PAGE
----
‘Our plan and our priorities are working’: Rishi Sunak limbers up for UK election campaign centred on economy

UK prime minister confounds predictions of autumn election by calling snap poll for July 4th

The UK’s prime minister, Rishi Sunak, will fight the general election campaign on an economic platform, he has suggested.

Sunak, who on Wednesday called a snap election for July 4th, said afterwards he was influenced by the fact that Britain’s economy was growing faster than others such as France and Germany. He also said “inflation has returned to normal”, after data showed the rate slowed to 2.3 per cent in April.

“This is a sign that our plan and our priorities are working. This hard-won economic stability was only ever meant to be the beginning,” he said. “That’s why I called the election.”

The prime minister’s surprise decision to call an early general election ended a day of feverish speculation at Westminster, where previously a campaign had not been expected until the autumn.


Rumours swirled in the morning that an election might be imminent after it emerged that a cabinet meeting had been arranged for after 4pm under a three-line whip, meaning ministers were obliged to attend in person. Foreign secretary David Cameron had to abandon a trip to Albania while Grant Shapps, the defence secretary, cancelled a trip to Europe.

The first politician to publicly broach the speculation was the Scottish National Party’s (SNP) leader in Westminster, Stephen Flynn, who directly asked Sunak about it during prime minister’s questions in the House of Commons shortly after noon.

“Speculation is rife. I think the public deserves a clear answer to a simple question. Does the prime minister intend to call a summer election? Or is he ‘feart’?” asked Flynn, using Scottish slang for afraid.

Sunak declined to give a straight answer but, as it turned out, he was not “feart” at all as he confounded earlier predictions of a November election and told the public: “Now is the moment for Britain to choose its future.”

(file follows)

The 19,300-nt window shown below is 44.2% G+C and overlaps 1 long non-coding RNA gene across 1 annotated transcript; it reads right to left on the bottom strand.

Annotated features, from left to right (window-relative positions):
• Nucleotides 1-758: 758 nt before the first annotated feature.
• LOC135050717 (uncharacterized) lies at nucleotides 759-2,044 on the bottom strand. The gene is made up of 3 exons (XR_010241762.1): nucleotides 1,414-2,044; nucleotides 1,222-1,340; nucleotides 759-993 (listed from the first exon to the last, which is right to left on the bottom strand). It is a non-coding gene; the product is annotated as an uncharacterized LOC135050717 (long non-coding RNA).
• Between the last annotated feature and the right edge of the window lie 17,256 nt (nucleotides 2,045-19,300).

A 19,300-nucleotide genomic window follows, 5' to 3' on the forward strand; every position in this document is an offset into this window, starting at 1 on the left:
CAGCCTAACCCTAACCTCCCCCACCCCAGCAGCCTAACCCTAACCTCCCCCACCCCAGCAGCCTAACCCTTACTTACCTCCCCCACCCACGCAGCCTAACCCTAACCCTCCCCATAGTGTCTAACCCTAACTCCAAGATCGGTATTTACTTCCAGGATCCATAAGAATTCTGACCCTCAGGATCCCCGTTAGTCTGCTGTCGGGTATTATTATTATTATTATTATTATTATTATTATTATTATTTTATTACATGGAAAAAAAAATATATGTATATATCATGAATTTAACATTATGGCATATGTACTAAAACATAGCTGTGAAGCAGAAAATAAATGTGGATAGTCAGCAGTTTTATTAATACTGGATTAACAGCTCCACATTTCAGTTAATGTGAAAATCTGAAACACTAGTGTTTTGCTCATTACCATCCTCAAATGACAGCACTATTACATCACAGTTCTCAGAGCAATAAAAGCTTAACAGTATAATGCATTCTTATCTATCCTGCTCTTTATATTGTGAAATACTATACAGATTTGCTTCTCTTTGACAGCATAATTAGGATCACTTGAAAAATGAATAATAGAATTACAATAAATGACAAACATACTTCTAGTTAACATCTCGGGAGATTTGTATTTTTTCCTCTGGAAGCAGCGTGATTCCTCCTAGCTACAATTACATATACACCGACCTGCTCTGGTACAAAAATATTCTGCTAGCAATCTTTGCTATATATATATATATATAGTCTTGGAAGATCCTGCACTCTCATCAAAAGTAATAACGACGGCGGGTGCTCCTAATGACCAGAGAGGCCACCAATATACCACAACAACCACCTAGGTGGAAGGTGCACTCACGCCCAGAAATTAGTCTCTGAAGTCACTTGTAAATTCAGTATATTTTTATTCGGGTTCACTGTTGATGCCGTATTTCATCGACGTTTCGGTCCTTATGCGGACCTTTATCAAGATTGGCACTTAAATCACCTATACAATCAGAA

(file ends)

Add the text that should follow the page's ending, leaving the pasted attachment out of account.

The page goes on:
Earlier, the rumour mill had gone into overdrive in the early afternoon when Sunak’s Downing Street aides did little to quell the speculation in a post-questions briefing for Westminster lobby journalists. Sunak’s press secretary said she would not rule an election “in or out”.

While Tory campaigning on Thursday is expected to kick off in England’s midlands, the early campaign will also be a test further north for the SNP, which has slumped in the polls over the last year and has fallen behind a resurgent Labour Party.

SNP leader and Scotland’s new first minister John Swinney said the campaign would be an opportunity for voters to “remove the Tory government”, an exhortation that ignored the fact that the best way for this aim to be achieved would be to vote Labour.

Labour aims to win at least 25 seats from the SNP in Scotland, which would ease its way to an overall majority in Westminster even if it doesn’t do as well as expected in England.

Back in London, the mood among some in the Tory ecosystem was dour as the election campaign kicked off. The Spectator magazine, which leans to the right and is seen as a bible of sorts by Tory supporters, had been preparing a leader column for its Thursday edition on the prospect of a summer election before it was known that this is what would actually transpire. The magazine opined that a summer election would be a “valley of death” for the party, and a capitulation.

Meanwhile, Labour was straight out of the traps with a call to voters to end “Tory chaos” and return Keir Starmer’s party to power after 14 years in opposition. Labour is 20 points ahead in most polls and, last night, was 1/14 to win an outright majority in betting with Paddy Power.